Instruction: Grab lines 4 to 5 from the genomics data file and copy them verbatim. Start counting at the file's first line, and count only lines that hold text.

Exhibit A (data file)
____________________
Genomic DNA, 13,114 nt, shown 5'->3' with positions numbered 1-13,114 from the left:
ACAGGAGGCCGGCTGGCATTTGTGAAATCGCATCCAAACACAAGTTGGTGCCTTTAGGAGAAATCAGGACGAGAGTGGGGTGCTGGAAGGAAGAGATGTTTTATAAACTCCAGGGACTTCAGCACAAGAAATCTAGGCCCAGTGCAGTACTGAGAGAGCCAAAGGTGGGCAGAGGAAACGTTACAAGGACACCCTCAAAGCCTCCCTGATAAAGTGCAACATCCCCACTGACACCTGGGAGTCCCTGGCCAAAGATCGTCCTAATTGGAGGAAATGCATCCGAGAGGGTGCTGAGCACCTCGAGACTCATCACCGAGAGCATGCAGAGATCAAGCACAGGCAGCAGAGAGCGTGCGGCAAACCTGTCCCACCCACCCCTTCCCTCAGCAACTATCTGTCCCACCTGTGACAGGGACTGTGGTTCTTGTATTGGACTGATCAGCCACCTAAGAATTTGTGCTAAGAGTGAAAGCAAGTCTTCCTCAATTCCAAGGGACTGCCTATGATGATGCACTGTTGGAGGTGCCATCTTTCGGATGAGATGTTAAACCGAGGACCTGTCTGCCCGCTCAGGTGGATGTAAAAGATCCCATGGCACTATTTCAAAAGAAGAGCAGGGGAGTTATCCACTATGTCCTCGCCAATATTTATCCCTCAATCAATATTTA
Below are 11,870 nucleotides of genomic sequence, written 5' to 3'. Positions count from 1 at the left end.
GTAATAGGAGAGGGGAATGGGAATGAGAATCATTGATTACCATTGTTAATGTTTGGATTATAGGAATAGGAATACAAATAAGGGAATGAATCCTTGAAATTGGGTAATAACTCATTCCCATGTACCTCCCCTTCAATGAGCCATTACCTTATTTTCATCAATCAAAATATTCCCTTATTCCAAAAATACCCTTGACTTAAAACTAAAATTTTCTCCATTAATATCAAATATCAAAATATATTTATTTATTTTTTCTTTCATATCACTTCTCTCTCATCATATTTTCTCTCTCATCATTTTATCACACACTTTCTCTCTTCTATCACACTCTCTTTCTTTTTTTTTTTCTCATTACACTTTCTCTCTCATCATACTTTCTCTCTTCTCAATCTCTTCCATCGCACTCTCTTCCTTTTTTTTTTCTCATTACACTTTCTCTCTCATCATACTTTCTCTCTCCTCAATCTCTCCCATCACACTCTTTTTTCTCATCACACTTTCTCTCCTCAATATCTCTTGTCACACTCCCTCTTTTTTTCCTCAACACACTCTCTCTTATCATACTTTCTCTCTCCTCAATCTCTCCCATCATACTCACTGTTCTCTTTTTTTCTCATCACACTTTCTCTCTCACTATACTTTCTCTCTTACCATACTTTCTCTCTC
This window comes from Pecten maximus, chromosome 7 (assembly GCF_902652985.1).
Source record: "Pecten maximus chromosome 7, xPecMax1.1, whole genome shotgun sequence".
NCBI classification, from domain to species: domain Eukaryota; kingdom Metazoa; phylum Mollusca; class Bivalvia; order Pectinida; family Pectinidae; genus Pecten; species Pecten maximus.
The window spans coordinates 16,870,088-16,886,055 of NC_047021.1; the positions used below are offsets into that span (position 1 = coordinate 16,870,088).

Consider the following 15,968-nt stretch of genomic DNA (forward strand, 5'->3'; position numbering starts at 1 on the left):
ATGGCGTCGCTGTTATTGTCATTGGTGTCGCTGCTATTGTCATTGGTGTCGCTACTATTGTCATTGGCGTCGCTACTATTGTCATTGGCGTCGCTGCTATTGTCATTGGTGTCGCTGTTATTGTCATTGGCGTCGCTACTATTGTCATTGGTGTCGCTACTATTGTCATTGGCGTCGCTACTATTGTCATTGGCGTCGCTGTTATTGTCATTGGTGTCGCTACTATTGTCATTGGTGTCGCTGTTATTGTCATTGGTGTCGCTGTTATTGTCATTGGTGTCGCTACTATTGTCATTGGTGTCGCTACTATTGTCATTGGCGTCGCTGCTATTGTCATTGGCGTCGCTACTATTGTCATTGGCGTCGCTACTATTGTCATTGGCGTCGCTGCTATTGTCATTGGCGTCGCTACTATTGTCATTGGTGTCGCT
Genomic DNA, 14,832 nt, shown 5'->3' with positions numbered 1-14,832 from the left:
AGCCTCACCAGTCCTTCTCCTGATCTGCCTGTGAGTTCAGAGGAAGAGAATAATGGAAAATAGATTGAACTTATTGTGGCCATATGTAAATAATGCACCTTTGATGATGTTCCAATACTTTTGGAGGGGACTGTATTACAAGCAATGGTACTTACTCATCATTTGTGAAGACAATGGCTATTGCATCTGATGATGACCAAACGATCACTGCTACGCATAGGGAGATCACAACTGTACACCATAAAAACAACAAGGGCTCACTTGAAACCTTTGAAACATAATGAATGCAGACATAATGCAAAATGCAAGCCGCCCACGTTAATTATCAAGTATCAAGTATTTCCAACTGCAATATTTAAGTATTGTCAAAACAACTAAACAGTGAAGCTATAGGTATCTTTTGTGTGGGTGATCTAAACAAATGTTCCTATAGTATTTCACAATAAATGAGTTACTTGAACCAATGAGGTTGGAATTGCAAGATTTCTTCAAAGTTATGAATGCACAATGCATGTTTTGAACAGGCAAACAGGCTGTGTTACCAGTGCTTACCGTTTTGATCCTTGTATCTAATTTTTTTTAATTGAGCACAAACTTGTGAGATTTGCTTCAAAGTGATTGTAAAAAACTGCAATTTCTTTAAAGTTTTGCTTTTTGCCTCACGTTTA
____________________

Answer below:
GTAATAGGAGAGGGGAATGGGAATGAGAATCATTGATTACCATTGTTAATGTTTGGATTATAGGAATAGGAATACAAATAAGGGAATGAATCCTTGAAATTGGGTAATAACTCATTCCCATGTACCTCCCCTTCAATGAGCCATTACCTTATTTTCATCAATCAAAATATTCCCTTATTCCAAAAATACCCTTGACTTAAAACTAAAATTTTCTCCATTAATATCAAATATCAAAATATATTTATTTATTTTTTCTTTCATATCACTTCTCTCTCATCATATTTTCTCTCTCATCATTTTATCACACACTTTCTCTCTTCTATCACACTCTCTTTCTTTTTTTTTTTCTCATTACACTTTCTCTCTCATCATACTTTCTCTCTTCTCAATCTCTTCCATCGCACTCTCTTCCTTTTTTTTTTCTCATTACACTTTCTCTCTCATCATACTTTCTCTCTCCTCAATCTCTCCCATCACACTCTTTTTTCTCATCACACTTTCTCTCCTCAATATCTCTTGTCACACTCCCTCTTTTTTTCCTCAACACACTCTCTCTTATCATACTTTCTCTCTCCTCAATCTCTCCCATCATACTCACTGTTCTCTTTTTTTCTCATCACACTTTCTCTCTCACTATACTTTCTCTCTTACCATACTTTCTCTCTC
This window comes from Pecten maximus, chromosome 7 (assembly GCF_902652985.1).